Name proposed for new high school, 8 police officers may be hired: 3 things to know from the Aug. 19 Katy ISD board meeting

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About 40 members of the Jordan family attended the Katy ISD Aug. 19 board meeting to celebrate the announcement of the name of district’s newest high school.

The proposed name for High School No. 9, which will open for the 2020-21 school year at 27500 Fulshear Bend Drive, Fulshear, is Jordan High School, Superintendent Ken Gregorski said.

Five generations of the Jordan family have been involved in the local community since 1913 when Henry Elmer “Hank” Jordan and his wife, Olga, moved from Kansas to a farm north of the city of Katy, according to a biography provided by the district.

Hank was a board trustee between 1932-1939, according to the biography. He was instrumental in helping the district start a music program, build the district’s first gym and obtain the Katy Future Farmers of America charter in 1932. Many of Hank’s descendants were and still are highly involved in the local chapter of FFA.

Hank Jordan’s son Melvin, at age 93, is believed to be the one of the last living students from the original Katy school, according to the bio. His daughters taught special education and speech at KISD. Eleven Jordan family members will teach at KISD in the 2019-20 school year.

A public forum to discuss the proposed name will be held 6 p.m. Aug. 21 at the Education Support Complex Board Room, 6301 S. Stadium Lane, Katy.

Hear what else was discussed at the Aug. 19 KISD board of trustees work-study meeting:

New police officers

KISD Chief Human Resources Officer Brian Schuss recommended the board approve the hiring of eight new police officers for the 2019-20 school year.

Cost for these additional officers was not discussed nor provided in the meeting’s agenda. According to the Texas Education Agency, average base pay for an auxiliary safety/security staff member at KISD for the 2018-19 school year was $36,958.

The eight additional officers will increase visibility and security at elementary and junior high schools, according to Schuss’ presentation. They will provide additional campus support during peak times, participate in campus events and programs and help educate students about bullying, alcohol and drugs.

Engagement survey

Two district administration leaders presented the results of a parent communication engagement study that began in 2018 after the district’s 2017 effort to involve the community more in districtgoals.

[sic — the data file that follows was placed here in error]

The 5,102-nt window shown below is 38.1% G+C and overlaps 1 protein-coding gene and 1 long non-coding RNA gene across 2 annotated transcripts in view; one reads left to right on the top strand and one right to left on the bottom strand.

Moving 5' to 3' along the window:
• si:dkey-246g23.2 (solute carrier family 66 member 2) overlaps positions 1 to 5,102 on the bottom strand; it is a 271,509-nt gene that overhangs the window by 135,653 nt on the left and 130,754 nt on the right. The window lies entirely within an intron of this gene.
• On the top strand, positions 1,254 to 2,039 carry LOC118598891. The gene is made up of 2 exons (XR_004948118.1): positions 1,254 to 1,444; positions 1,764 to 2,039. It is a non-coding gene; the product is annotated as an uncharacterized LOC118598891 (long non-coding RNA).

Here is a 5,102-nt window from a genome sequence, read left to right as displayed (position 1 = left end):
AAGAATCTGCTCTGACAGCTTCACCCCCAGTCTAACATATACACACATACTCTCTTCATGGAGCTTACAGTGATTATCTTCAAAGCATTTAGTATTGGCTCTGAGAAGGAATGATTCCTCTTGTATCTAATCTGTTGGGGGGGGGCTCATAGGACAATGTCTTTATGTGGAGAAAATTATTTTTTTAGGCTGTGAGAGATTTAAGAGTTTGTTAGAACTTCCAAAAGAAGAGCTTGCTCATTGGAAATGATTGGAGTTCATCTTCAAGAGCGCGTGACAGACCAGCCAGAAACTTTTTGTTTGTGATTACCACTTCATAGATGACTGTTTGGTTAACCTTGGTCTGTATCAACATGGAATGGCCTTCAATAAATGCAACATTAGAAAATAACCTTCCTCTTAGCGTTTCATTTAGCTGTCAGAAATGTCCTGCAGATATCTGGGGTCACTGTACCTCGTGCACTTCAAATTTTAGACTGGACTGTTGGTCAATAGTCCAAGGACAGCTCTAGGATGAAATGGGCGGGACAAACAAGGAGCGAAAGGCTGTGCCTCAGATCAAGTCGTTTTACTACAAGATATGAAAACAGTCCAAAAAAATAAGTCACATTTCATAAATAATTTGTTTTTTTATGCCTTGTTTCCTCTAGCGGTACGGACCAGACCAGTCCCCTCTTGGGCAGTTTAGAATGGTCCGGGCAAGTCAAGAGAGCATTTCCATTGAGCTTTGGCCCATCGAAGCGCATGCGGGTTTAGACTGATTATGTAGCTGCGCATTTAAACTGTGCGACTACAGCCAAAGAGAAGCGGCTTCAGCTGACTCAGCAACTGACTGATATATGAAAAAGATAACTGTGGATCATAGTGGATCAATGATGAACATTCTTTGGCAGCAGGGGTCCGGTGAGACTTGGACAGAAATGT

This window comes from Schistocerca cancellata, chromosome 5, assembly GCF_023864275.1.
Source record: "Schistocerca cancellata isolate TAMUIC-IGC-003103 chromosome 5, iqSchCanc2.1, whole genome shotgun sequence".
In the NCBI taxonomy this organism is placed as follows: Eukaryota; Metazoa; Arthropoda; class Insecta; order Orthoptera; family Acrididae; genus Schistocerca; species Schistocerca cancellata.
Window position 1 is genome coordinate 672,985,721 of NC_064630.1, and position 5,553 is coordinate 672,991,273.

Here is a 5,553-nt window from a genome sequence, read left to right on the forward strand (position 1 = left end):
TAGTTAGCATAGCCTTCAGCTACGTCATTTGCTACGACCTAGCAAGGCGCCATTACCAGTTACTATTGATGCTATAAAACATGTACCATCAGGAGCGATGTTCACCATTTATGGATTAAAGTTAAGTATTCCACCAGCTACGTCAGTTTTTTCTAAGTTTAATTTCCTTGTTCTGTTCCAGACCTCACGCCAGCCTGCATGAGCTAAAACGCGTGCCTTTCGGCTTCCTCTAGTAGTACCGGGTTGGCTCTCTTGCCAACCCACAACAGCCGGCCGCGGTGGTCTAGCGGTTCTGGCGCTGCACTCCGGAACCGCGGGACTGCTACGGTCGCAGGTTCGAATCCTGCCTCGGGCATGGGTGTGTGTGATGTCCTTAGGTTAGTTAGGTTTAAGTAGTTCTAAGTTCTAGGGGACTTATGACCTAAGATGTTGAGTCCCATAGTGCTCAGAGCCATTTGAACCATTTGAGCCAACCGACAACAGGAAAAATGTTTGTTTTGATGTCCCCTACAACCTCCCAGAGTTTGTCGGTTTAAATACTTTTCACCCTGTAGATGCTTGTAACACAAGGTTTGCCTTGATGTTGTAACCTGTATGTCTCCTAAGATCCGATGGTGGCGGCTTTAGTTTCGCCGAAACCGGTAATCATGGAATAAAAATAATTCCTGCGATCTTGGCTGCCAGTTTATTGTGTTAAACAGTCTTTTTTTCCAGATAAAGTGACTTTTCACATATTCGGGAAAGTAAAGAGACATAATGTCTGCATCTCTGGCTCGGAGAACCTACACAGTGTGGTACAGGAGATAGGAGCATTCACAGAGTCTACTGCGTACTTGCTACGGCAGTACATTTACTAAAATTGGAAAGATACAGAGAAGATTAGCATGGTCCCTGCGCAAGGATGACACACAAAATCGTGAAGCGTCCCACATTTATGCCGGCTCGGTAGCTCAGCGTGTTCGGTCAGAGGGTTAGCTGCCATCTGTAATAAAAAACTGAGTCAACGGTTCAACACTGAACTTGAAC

Dawn Carlson-Scruggs, KISD assistant superintendent for school leadership and support, and KISD Chief Communications Officer Andrea Grooms said 76% of parents consider themselves informed about opportunities for engagement based on a parent survey with over 5,000 participants.

The study, which also included at least four focus groups with parents, found the main reasons parents may not participate in activities at their children’s schools were:

  • conflicts with work schedules;
  • not knowing how to participate; and
  • lack of communication from the school.

The two most valuable engagement activities at the elementary and secondary school levels for parents were meet-the-teacher night and parent-teacher conferences, the study found.

To encourage more parents to participate in school activities, principals at district schools have shared their best practices with each other and have been charged with creating plans to increase engagement at their schools, Carlson-Scruggs and Grooms said.

During the school year, the principals must reflect and provide updates on their engagement efforts to learn what strategies and new were successful or not, they said.

“The main purpose is always increasing our communication between school and home,” Carlson-Scruggs said.

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Jen Para
Jen joined Community Impact Newspaper in fall 2018 as the editor of the Katy edition. A graduate of the University of Missouri School of Journalism, Jen has written about business, politics and education since 2013. Prior to CI, Jen was the web producer at Houston Business Journal.
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